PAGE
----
assuming the Union are the first side.

One or the other of the #/# may be zero, but not both. So for an objective hex value


the Union would accrue 4 additional points for every turn they hold the objective, while if the Confederates hold that objective, they gain nothing.



the Confederates would accrue 3 additional points for every turn they hold the objective, while if the Union hold that objective, they gain nothing.

0/0 is not valid, however, as such an objective value specification is pointless, has no effect, for either side.

Important: Unlike the earlier objective value types, which take effect immediately, the per-turn accruals only happen at turn's end. If you take an objective of this type, don't be surprised if there is no immediate change in the Objective Points box in the Victory Dialog. The change will only be reflected at the end of the second side, as the turn passes on to the next.

t-t[#/#] ...

Like the preceding type -- per turn accrual -- but varies by turn segment.

For the turn specs, the same rules apply (ascending, no gaps, no overlaps, last t in the sequence is the scenario file turn).

Likewise, the same rules apply for the #/#: One or the other, or both, must be positive integer(s). However, this is permissible:

1-3[0/0] 4-6[0/5] 7-10[5/5]

This says, for turns 1-3, neither side accrues points for holding the objective. For turns 4-6, the Confederate player (only) accrues 5 points each turn for holding the objective. For turns 7-10, both sides accrue 5 points for each turn they hold the objective.

So in the above example, if the Confederate were to hold the objective for the first five turns (and if they are the first side), while the Union hold the objective for turns six through ten, the total effect would be:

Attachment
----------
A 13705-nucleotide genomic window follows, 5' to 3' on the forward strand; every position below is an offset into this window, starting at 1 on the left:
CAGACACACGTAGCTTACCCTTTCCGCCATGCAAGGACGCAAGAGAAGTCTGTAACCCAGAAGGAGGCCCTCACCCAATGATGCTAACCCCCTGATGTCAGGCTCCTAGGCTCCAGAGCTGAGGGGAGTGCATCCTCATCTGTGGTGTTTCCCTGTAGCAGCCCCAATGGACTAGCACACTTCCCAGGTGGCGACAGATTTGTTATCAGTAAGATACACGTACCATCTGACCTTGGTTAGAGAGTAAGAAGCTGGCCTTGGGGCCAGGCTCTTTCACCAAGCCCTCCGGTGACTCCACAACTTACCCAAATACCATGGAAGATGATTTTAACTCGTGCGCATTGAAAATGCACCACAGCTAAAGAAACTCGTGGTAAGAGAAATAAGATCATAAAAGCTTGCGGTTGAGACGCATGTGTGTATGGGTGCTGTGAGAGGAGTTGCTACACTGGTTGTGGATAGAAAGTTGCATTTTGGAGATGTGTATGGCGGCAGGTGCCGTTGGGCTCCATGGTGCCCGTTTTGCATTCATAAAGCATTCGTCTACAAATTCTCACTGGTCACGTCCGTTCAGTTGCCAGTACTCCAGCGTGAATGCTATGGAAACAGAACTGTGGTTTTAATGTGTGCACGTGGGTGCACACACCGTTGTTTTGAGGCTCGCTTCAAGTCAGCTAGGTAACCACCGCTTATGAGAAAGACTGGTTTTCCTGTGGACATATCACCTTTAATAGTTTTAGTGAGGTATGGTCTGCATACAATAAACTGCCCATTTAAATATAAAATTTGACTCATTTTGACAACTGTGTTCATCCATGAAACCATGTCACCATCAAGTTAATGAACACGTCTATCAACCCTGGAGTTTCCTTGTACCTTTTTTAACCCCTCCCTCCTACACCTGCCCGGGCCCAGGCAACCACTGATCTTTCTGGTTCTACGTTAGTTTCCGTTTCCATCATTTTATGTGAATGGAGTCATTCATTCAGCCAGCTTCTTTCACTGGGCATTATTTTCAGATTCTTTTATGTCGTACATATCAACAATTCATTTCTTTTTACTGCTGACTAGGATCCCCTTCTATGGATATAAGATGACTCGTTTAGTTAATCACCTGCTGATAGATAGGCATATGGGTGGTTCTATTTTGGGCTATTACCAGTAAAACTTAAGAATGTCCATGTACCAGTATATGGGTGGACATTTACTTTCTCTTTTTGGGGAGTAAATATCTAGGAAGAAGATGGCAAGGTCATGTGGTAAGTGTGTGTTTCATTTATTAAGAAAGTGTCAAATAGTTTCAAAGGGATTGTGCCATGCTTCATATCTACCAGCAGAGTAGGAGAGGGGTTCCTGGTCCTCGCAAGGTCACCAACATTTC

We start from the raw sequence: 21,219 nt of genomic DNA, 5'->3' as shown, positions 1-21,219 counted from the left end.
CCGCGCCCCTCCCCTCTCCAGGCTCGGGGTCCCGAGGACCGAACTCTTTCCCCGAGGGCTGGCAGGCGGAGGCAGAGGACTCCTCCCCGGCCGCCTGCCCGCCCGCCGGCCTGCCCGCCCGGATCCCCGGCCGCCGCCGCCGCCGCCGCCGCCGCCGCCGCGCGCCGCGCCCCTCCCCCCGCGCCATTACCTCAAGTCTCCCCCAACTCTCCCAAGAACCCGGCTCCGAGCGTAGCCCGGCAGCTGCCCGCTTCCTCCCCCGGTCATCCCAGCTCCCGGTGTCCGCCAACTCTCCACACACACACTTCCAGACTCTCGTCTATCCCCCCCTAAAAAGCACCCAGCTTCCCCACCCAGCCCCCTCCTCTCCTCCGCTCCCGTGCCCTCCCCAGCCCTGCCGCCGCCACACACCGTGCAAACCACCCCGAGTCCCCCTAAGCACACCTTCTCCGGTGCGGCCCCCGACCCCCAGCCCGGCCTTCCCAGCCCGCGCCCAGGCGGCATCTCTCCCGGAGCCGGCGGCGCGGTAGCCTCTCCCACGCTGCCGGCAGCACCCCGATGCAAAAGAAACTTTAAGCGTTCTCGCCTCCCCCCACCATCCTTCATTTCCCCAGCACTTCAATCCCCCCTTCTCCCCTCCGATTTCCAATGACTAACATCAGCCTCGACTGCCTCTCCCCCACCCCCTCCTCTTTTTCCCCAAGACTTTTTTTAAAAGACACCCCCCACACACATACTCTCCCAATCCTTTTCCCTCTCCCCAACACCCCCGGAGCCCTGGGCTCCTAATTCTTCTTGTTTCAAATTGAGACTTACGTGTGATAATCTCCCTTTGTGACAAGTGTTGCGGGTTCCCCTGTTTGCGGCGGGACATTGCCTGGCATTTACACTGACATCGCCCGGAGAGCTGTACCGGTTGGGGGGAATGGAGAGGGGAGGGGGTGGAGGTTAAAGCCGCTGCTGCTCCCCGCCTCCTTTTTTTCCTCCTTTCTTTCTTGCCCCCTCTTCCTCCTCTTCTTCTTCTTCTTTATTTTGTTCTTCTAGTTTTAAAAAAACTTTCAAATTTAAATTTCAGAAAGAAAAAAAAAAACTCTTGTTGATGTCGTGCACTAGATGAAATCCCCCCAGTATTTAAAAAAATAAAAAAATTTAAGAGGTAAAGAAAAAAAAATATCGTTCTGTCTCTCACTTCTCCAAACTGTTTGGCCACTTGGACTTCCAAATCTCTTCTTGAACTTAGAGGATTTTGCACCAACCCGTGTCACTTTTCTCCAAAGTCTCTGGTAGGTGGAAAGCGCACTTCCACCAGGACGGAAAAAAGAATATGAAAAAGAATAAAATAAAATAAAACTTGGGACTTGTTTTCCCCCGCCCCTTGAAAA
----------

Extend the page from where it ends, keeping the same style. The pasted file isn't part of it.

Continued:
0 + 0 + 0 + 5 + 5 - 0 - 5 - 5 - 5 - 5 = -10

For the t-t[] types, in one value specification, it's either all #, or all #/#, not both.

For example, this is invalid

1-4[3/4] 5-6[3] 7-10[3/3]

because the [3] doesn't mix with the [3/4] and [3/3].

Like the #/# type, points accrue with the variable t-t[#/#] etc. type only at turn's end.

Important: Within each objective value segment, no spaces!

So these are all invalid, as they contain spaces:

- 1
2 / 4
3/ 6
1- 5[10]
6 - 10[3]
6-10[ 3 /4]

In the cases


they must be exactly as shown, without spaces. If you insert spaces in any segment, the editor will complain "Invalid objective value(s)".

Segments *must* be separated by one or more spaces, however.

For example, this is valid:

1-5[5/5] 6-10[4/5] 11-18[3/5] 19-24[2/5] 25-30[0/5]

This is invalid:


In the editor Set Objective Dialog, be sure to specify a Side (select something from the provided pick list). If you don't, if you leave the Side "No Side" (XNoSide), that in effect tells the editor to strike this hex from the objectives list. That is how you remove an earlier objective, by the way, by selecting --No Side -- from the pick list.

[to be continued ...]

In today's release, you will find the following test scenarios (all based on the 000 Getting Started.scn scenario):

Scenarios/ObjectiveTest1.scn [# type]
Scenarios/ObjectiveTest2.scn [-1 type]
Scenarios/ObjectiveTest3.scn [t-t[#] type]
Scenarios/ObjectiveTest4.scn [#/# type]
Scenarios/ObjectiveTest5.scn [t-t[#/#] type]

Those are scenarios for Campaign Petersburg, not Campaign Chancellorsville, please note.

In each of those scenarios, you will find one (or maybe two) objective hex only, one scenario for each of the five general types. Play around with those scenarios to give you a feel for how each of the objective hex types works.

The scenario


combines all five types in a single scenario, as shown in the .scn file

7 7 19 -1 1
7 10 11 3/5 1 -1 -1 -1 -1 -1 -1 -1
7 10 14 1-3[40] 4-7[30] 0
7 10 19 -1 0
7 11 10 50 1
7 12 7 1-2[3/2] 3-4[2/0] 5-5[0/4] 6-7[7/5] 0 -1 -1 -1 -1 -1 -1 -1

and as shown in this composite screenshot:


Play around with that scenario in the game engine (and also if necessary test scenarios 1-5) until you get a good understanding of how it all hangs together.

(I have tested that scenario exhaustively, doing all sorts of strange gives and takes, summoning the Victory Dialog frequently to doublecheck the Objective Points box; also saving and reloading often, to test the save/reload mechanism. It all seems to be WAD.)

In the above screenshot, note how those objectives display in the editor (also the game) Objectives Dialog (see the lower right box in the screenshot above).